Finishing my workout, I said my daily “see ya later” to my gym rat cohorts.
Then while walking away, a caveman looking guy said to me, “ I heard a high protein diet can damage your kidneys.”
Nothing flips the anger switch quicker than an uneducated statement in the gym.
Instead of yelling at the guy or fighting him, I told him to read my next article. This is my next article.
We’ve probably all heard similar statements:
Scientific communities (doctors) blindly accept these claims as scripture and spread false dogma.
“High Protein Diets Can Damage The Kidneys”
Nitrogen is a byproduct of protein that you pee out. So it’s been theorized that eating more protein can cause additional stress to the kidneys because they have to process more nitrogen.
A lower protein diet is often prescribed to people with a high level of nitrogen in their pee. This theory is simply not backed by literature:
There is no need to restrict protein intake in healthy individuals to preserve renal function. Caveman at the gym, you just got roasted.
“High Protein Diet Contributes to Liver Disease”
There is NO EVIDENCE to support a high protein diet contributing to liver disease. In fact, the opposite might be true:
Research has spoken. A High protein diet DOESN’T damage the liver, and it’s been investigated as a TREATMENT!
“High Protein Diets Cause Bone Mineral Density Deficiencies”
Some suggest that a high protein diets can contribute to the onset of osteoperosis. This is assumed because high protein diets cause high levels of calcium excretion.. The early studies are flawed because many them were limited by a low number of study participants, study design errors, and the use of the wrong types of protein.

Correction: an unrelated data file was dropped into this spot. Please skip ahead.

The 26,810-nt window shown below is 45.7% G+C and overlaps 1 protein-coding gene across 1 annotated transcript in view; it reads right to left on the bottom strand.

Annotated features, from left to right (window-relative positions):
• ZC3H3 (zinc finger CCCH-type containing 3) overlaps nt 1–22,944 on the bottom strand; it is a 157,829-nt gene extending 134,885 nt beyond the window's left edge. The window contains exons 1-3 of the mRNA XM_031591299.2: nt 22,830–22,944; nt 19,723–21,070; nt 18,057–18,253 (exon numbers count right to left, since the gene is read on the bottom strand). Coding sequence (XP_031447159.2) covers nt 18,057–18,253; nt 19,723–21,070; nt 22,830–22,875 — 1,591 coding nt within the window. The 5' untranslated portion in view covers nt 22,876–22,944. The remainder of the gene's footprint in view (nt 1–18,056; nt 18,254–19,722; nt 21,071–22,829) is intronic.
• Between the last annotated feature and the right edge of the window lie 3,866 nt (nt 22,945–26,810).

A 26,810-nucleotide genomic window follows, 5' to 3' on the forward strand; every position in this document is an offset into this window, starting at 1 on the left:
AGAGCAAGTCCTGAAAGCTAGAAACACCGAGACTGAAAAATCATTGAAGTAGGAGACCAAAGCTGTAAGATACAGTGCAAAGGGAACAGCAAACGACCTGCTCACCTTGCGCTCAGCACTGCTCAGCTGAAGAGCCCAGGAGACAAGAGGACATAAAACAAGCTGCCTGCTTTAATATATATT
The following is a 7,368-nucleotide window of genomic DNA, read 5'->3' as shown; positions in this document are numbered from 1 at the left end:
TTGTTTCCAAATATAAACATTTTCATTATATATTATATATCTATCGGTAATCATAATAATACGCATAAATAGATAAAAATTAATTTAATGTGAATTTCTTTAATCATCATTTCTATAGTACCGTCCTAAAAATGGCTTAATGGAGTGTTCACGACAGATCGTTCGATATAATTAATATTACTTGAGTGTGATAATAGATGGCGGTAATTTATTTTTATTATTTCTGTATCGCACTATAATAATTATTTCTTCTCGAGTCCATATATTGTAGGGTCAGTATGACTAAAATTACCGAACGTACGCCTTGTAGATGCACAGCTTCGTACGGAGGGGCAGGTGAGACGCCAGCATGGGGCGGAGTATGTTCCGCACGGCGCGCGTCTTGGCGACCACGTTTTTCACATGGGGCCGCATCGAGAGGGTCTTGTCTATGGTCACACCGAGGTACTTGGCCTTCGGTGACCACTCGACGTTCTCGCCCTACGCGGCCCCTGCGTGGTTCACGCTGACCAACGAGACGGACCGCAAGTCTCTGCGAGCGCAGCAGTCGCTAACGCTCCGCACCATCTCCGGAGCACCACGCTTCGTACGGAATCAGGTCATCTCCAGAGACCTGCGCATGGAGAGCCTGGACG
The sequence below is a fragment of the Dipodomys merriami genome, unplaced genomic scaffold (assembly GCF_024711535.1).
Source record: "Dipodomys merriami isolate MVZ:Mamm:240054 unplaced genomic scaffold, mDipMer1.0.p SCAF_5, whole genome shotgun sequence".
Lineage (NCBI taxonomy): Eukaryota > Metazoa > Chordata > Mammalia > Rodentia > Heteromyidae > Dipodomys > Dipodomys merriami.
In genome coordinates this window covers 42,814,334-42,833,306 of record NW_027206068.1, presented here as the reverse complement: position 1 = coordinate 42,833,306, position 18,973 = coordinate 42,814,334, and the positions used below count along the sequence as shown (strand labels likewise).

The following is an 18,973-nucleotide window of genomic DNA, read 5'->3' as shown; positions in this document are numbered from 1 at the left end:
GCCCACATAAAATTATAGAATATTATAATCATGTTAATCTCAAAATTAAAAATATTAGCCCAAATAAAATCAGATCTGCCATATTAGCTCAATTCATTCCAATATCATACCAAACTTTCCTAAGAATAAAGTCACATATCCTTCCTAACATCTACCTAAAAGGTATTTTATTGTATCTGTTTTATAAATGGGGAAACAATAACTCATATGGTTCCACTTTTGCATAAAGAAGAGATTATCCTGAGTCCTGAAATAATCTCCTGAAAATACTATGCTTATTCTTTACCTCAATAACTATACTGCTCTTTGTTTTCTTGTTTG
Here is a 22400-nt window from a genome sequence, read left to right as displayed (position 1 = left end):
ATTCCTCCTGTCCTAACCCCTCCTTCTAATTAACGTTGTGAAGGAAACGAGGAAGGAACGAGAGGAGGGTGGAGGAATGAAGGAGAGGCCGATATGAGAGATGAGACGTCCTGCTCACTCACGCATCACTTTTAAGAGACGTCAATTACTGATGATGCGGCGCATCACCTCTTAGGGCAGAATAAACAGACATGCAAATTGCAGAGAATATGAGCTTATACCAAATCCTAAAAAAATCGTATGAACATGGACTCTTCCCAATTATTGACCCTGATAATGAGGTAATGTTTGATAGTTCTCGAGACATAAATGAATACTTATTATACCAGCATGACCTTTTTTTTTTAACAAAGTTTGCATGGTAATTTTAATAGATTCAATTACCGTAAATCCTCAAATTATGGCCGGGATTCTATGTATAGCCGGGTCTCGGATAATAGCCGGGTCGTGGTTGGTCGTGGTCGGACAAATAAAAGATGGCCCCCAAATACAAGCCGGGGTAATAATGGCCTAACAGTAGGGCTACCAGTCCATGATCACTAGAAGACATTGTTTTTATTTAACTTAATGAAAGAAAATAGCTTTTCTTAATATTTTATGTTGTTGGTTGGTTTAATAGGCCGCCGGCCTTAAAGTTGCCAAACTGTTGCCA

More recent and better designed studies have shown a high protein diet:
Even though increasing protein intake may increase calcium excretion, there isn’t any evidence this calcium comes from bone. This means overall calcium balance is either unaffected, or increased in a high protein diet.
“High Protein Diets Contribute To Heart Disease”
Scientific literature simply does not support high protein diets contributing to heart disease. In fact, literature argues for the opposition:
Protein and Blood Pressure
The AHA Nutrition Committee suggests that high-protein intake may increase blood pressure. However, there is no scientific evidence supporting this either. Notice a pattern:
Protein’s Contribution To Diabetes and Weight Loss
A high protein diet may also be beneficial for combating obesity and diabetes:
It’s clear that a diet with a higher protein/carbohydrate ratio is superior in supporting better weight loss, muscle retention, glucose control, and satiety.
What are your thoughts on protein myths? Did I miss anything you’d like covered?
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